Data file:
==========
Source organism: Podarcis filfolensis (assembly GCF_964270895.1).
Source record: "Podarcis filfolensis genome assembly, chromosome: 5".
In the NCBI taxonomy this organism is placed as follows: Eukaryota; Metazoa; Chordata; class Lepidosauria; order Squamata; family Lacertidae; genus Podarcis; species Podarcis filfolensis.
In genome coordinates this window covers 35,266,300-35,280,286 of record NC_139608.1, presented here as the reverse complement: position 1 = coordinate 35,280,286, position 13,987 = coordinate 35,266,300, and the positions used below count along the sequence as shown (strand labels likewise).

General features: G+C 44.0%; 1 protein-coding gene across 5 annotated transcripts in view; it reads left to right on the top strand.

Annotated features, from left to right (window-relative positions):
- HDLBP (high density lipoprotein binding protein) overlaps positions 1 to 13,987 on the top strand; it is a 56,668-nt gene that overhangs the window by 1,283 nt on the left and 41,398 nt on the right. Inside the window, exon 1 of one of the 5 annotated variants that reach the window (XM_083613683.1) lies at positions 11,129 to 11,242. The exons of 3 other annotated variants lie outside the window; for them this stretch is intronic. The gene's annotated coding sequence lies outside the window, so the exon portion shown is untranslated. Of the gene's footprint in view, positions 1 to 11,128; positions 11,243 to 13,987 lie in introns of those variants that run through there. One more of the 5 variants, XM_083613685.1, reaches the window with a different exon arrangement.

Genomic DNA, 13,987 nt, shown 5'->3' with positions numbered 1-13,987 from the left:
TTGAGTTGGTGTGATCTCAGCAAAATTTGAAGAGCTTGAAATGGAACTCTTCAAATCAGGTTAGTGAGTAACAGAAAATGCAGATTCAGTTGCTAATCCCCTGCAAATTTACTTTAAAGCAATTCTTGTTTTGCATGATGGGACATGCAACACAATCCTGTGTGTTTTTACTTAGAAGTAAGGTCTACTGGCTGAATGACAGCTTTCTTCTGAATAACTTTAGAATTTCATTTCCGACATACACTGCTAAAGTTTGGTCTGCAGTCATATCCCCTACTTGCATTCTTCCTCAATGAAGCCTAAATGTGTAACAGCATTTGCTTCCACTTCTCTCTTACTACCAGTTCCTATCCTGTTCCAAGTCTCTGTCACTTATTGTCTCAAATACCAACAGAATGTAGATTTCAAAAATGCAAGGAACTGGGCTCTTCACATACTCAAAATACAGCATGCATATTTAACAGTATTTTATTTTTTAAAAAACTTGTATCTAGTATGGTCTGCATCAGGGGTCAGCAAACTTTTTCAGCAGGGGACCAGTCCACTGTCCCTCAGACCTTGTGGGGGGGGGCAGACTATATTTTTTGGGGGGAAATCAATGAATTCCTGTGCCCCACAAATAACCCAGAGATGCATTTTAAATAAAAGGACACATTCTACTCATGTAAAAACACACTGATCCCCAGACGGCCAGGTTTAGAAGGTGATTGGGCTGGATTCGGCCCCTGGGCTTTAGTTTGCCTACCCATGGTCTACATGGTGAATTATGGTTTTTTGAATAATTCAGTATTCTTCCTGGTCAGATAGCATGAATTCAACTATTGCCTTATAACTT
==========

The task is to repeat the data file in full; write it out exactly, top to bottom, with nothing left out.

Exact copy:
Source organism: Podarcis filfolensis (assembly GCF_964270895.1).
Source record: "Podarcis filfolensis genome assembly, chromosome: 5".
In the NCBI taxonomy this organism is placed as follows: Eukaryota; Metazoa; Chordata; class Lepidosauria; order Squamata; family Lacertidae; genus Podarcis; species Podarcis filfolensis.
In genome coordinates this window covers 35,266,300-35,280,286 of record NC_139608.1, presented here as the reverse complement: position 1 = coordinate 35,280,286, position 13,987 = coordinate 35,266,300, and the positions used below count along the sequence as shown (strand labels likewise).

General features: G+C 44.0%; 1 protein-coding gene across 5 annotated transcripts in view; it reads left to right on the top strand.

Annotated features, from left to right (window-relative positions):
- HDLBP (high density lipoprotein binding protein) overlaps positions 1 to 13,987 on the top strand; it is a 56,668-nt gene that overhangs the window by 1,283 nt on the left and 41,398 nt on the right. Inside the window, exon 1 of one of the 5 annotated variants that reach the window (XM_083613683.1) lies at positions 11,129 to 11,242. The exons of 3 other annotated variants lie outside the window; for them this stretch is intronic. The gene's annotated coding sequence lies outside the window, so the exon portion shown is untranslated. Of the gene's footprint in view, positions 1 to 11,128; positions 11,243 to 13,987 lie in introns of those variants that run through there. One more of the 5 variants, XM_083613685.1, reaches the window with a different exon arrangement.

Genomic DNA, 13,987 nt, shown 5'->3' with positions numbered 1-13,987 from the left:
TTGAGTTGGTGTGATCTCAGCAAAATTTGAAGAGCTTGAAATGGAACTCTTCAAATCAGGTTAGTGAGTAACAGAAAATGCAGATTCAGTTGCTAATCCCCTGCAAATTTACTTTAAAGCAATTCTTGTTTTGCATGATGGGACATGCAACACAATCCTGTGTGTTTTTACTTAGAAGTAAGGTCTACTGGCTGAATGACAGCTTTCTTCTGAATAACTTTAGAATTTCATTTCCGACATACACTGCTAAAGTTTGGTCTGCAGTCATATCCCCTACTTGCATTCTTCCTCAATGAAGCCTAAATGTGTAACAGCATTTGCTTCCACTTCTCTCTTACTACCAGTTCCTATCCTGTTCCAAGTCTCTGTCACTTATTGTCTCAAATACCAACAGAATGTAGATTTCAAAAATGCAAGGAACTGGGCTCTTCACATACTCAAAATACAGCATGCATATTTAACAGTATTTTATTTTTTAAAAAACTTGTATCTAGTATGGTCTGCATCAGGGGTCAGCAAACTTTTTCAGCAGGGGACCAGTCCACTGTCCCTCAGACCTTGTGGGGGGGGGCAGACTATATTTTTTGGGGGGAAATCAATGAATTCCTGTGCCCCACAAATAACCCAGAGATGCATTTTAAATAAAAGGACACATTCTACTCATGTAAAAACACACTGATCCCCAGACGGCCAGGTTTAGAAGGTGATTGGGCTGGATTCGGCCCCTGGGCTTTAGTTTGCCTACCCATGGTCTACATGGTGAATTATGGTTTTTTGAATAATTCAGTATTCTTCCTGGTCAGATAGCATGAATTCAACTATTGCCTTATAACTT